Trump shifts tone on Saudi Arabia over Khashoggi's disappearance
(CNN) -- The US moved closer to acknowledging the role of Saudi Arabia in journalist Jamal Khashoggi's apparent death as new details emerged linking his disappearance to people close to the kingdom's crown prince.
On Thursday President Donald Trump said for the first time that he believes Khashoggi is no longer alive, more than two weeks after the Washington Post columnist entered the Saudi consulate in Istanbul, never to be seen again.
"It certainly looks that way to me, it's very sad," the president said when asked if Khashoggi is dead.
Questioned about consequences for Saudi Arabia if it is found to be involved in his killing, Trump said: "Well it'll have to be severe, I mean it's bad, bad stuff. We'll see what happens. OK?"
They were Trump's strongest comments so far on the case.
The Trump administration has staked much of its policy agenda in the Middle East on a strong US-Saudi relationship, with the president's son-in-law and senior adviser Jared Kushner forging a close personal relationship with Crown Prince Mohammed.
However, on Thursday, Saudi Arabia felt the first repercussions from the US over Khashoggi's apparent death, with Treasury Secretary Steve Mnuchinpulling out of a planned appearance at a Saudi investment conference next week. An administration official said no US officials would attend the conference in his stead.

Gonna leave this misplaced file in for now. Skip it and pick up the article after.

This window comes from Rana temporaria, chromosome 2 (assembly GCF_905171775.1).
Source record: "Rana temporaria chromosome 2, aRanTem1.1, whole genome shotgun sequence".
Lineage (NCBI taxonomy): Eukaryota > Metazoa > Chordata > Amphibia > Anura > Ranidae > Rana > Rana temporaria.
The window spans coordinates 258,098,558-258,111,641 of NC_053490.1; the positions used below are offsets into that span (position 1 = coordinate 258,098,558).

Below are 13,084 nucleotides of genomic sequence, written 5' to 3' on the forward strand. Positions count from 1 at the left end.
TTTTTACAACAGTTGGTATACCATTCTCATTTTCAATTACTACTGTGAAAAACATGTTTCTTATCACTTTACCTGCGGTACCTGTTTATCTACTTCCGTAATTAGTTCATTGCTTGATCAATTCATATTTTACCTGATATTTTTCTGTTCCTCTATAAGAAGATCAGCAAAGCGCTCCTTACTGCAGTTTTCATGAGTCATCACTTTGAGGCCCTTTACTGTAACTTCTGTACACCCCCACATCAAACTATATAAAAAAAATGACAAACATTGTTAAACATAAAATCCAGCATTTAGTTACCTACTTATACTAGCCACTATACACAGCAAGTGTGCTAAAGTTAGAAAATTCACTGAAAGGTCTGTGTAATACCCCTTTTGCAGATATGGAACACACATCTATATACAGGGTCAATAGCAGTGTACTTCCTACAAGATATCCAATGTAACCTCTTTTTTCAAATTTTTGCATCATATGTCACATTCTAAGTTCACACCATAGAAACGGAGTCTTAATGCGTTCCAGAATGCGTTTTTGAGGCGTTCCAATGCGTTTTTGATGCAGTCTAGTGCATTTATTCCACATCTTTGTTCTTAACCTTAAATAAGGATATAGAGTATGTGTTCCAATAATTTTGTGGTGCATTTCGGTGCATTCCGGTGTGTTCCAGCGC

But the White House was careful not to offer definitive assessment of the situation, preferring instead to wait for Saudi Arabia to come out with its version of events.
Liam Fox, the UK trade secretary, and the French finance minister, Bruno Le Maire, and his Dutch counterpart, Wopke Hoekstra, also pulled out of the conference.
The CEOs of three top banks had already announced their withdrawal. International Monetary Fund chief Christine Lagarde has also canceled her attendance. The G7 foreign ministers on Tuesday called for those responsible to be held accountable.
Bipartisan groups of US lawmakers have begun to back international demands for an independent investigation into Khashoggi's disappearance and are calling on Trump, who has touted the crown prince's "total denial" of any involvement, to reveal his personal financial ties to Saudi Arabia.
Trump's loyalty to Riyadh has become increasingly difficult to justify as evidence has mounted linking Khashoggi's death to people with ties to the highest levels of the Saudi government.
Turkish authorities 'knew within hours'
On Thursday, CNN learned that Turkish officials suspected within hours of Khashoggi's disappearance that he had likely been killed.
Turkish intelligence officials raced to the Istanbul airport where a private Saudi plane was waiting to take off -- to try to find out whether he had been abducted or whether his body was being taken out of the country. They found nothing suspicious, and the flight in question left at about 11 p.m. local time.
Turkish authorities now say they believe that 15 Saudi men who arrived in Istanbul on October 2 were connected to Khashoggi's death. At least some of them appear to have high-level connections in the Saudi government.